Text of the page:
The Extended Parallel Port (EPP) is a standard input/output (I/O) interface that connects peripheral devices like printers or scanners to a PC. Developed in 1991, the EPP is a faster and more efficient port that allows for the transfer of larger amounts of data (up to 2 megabytes per second).
What is the difference between EPP and other parallel ports?
The EPP differs from other parallel ports in that it was specifically designed for non-printer devices that require high data transfer rates. It is about 10 times faster than the older connection modes and has a typical transfer rate between 500KB/S to 2MB/S.
What are the advantages of using EPP?
- Faster transfer of larger amounts of data
- Allows channel direction switching
- Suitable for portable hard drives, data acquisition, and network adapters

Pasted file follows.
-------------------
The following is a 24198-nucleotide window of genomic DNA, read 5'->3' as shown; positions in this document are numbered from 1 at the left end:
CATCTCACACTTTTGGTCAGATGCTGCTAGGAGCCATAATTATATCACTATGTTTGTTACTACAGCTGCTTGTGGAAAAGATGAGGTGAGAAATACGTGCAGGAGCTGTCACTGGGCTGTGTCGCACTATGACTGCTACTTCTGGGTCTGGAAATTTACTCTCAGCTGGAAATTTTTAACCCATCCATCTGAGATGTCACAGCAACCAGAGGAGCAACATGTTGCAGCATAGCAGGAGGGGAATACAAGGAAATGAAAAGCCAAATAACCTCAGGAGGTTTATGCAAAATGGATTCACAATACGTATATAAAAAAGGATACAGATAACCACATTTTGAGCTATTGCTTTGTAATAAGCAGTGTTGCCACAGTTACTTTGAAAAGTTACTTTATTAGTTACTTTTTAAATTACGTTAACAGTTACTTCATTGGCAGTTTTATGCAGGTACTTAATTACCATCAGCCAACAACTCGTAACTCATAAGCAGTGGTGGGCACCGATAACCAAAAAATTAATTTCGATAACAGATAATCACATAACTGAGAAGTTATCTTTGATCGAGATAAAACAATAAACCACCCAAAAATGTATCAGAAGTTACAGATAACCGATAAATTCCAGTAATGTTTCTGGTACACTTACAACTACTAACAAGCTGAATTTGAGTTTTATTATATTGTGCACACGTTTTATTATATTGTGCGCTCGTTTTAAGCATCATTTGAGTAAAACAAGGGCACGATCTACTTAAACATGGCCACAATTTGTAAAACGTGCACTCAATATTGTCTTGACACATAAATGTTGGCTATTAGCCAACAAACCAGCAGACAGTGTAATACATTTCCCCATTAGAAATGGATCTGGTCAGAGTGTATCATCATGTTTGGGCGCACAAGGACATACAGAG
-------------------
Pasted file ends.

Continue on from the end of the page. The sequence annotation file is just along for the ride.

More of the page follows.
- Higher performance with backward compatibility to the SPP
How does EPP differ from ECP?
EPP differs from ECP in that the EPP port generates and controls all transmissions to and from the peripheral device, while ECP depends on the device for transmission.
The Extended Parallel Port remains widely used in modern times, even as new interface standards emerge. With its faster transfer rates and greater efficiency, the EPP continues to be a reliable and efficient option for connecting peripheral devices to a PC.
1. What is the data transfer rate of EPP?
The EPP has a typical transfer rate between 500KB/S to 2MB/S.
2. What is the main advantage of using EPP?
The main advantage of using EPP is its faster transfer of larger amounts of data.
3. Can EPP be used for non-printer devices?
Yes, EPP was specifically designed for non-printer devices that require high data transfer rates.